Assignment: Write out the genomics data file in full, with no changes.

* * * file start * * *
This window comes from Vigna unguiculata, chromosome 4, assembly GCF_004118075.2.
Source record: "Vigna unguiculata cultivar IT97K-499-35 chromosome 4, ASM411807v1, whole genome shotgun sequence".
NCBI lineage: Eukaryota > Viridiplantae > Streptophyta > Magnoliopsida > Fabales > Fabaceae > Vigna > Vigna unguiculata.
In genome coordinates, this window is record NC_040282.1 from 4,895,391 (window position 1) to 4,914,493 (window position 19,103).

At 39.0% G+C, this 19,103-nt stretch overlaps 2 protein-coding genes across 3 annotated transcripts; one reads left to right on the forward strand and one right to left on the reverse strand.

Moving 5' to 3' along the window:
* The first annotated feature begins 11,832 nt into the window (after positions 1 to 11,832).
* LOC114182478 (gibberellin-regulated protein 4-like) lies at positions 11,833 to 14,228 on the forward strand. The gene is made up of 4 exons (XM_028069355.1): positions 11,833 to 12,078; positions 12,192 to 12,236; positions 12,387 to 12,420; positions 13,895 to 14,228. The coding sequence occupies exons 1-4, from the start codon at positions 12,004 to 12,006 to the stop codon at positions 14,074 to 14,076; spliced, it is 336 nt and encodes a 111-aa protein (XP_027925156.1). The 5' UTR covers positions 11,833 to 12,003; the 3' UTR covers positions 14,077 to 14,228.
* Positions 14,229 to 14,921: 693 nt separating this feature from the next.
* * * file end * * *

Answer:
This window comes from Vigna unguiculata, chromosome 4, assembly GCF_004118075.2.
Source record: "Vigna unguiculata cultivar IT97K-499-35 chromosome 4, ASM411807v1, whole genome shotgun sequence".
NCBI lineage: Eukaryota > Viridiplantae > Streptophyta > Magnoliopsida > Fabales > Fabaceae > Vigna > Vigna unguiculata.
In genome coordinates, this window is record NC_040282.1 from 4,895,391 (window position 1) to 4,914,493 (window position 19,103).

At 39.0% G+C, this 19,103-nt stretch overlaps 2 protein-coding genes across 3 annotated transcripts; one reads left to right on the forward strand and one right to left on the reverse strand.

Moving 5' to 3' along the window:
* The first annotated feature begins 11,832 nt into the window (after positions 1 to 11,832).
* LOC114182478 (gibberellin-regulated protein 4-like) lies at positions 11,833 to 14,228 on the forward strand. The gene is made up of 4 exons (XM_028069355.1): positions 11,833 to 12,078; positions 12,192 to 12,236; positions 12,387 to 12,420; positions 13,895 to 14,228. The coding sequence occupies exons 1-4, from the start codon at positions 12,004 to 12,006 to the stop codon at positions 14,074 to 14,076; spliced, it is 336 nt and encodes a 111-aa protein (XP_027925156.1). The 5' UTR covers positions 11,833 to 12,003; the 3' UTR covers positions 14,077 to 14,228.
* Positions 14,229 to 14,921: 693 nt separating this feature from the next.